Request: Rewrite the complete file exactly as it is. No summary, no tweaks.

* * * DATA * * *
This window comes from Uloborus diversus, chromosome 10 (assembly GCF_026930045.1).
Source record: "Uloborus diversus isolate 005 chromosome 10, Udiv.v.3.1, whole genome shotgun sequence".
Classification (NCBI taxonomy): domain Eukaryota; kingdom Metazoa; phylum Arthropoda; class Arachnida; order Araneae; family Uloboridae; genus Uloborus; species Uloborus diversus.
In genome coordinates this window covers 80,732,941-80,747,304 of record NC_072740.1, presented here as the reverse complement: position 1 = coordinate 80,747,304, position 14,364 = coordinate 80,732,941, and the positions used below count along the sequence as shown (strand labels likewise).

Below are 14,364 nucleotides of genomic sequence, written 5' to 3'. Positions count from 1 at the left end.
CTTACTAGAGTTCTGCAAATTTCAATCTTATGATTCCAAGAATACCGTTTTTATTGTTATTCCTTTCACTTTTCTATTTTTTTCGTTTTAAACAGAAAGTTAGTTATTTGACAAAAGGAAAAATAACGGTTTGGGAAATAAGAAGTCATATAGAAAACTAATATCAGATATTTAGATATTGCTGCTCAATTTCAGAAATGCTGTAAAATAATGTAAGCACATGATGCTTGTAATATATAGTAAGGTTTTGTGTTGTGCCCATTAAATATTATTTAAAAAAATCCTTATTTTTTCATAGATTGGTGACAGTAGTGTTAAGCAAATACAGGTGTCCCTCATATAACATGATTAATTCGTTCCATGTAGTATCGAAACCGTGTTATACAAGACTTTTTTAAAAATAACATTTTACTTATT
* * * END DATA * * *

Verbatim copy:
This window comes from Uloborus diversus, chromosome 10 (assembly GCF_026930045.1).
Source record: "Uloborus diversus isolate 005 chromosome 10, Udiv.v.3.1, whole genome shotgun sequence".
Classification (NCBI taxonomy): domain Eukaryota; kingdom Metazoa; phylum Arthropoda; class Arachnida; order Araneae; family Uloboridae; genus Uloborus; species Uloborus diversus.
In genome coordinates this window covers 80,732,941-80,747,304 of record NC_072740.1, presented here as the reverse complement: position 1 = coordinate 80,747,304, position 14,364 = coordinate 80,732,941, and the positions used below count along the sequence as shown (strand labels likewise).

Below are 14,364 nucleotides of genomic sequence, written 5' to 3'. Positions count from 1 at the left end.
CTTACTAGAGTTCTGCAAATTTCAATCTTATGATTCCAAGAATACCGTTTTTATTGTTATTCCTTTCACTTTTCTATTTTTTTCGTTTTAAACAGAAAGTTAGTTATTTGACAAAAGGAAAAATAACGGTTTGGGAAATAAGAAGTCATATAGAAAACTAATATCAGATATTTAGATATTGCTGCTCAATTTCAGAAATGCTGTAAAATAATGTAAGCACATGATGCTTGTAATATATAGTAAGGTTTTGTGTTGTGCCCATTAAATATTATTTAAAAAAATCCTTATTTTTTCATAGATTGGTGACAGTAGTGTTAAGCAAATACAGGTGTCCCTCATATAACATGATTAATTCGTTCCATGTAGTATCGAAACCGTGTTATACAAGACTTTTTTAAAAATAACATTTTACTTATT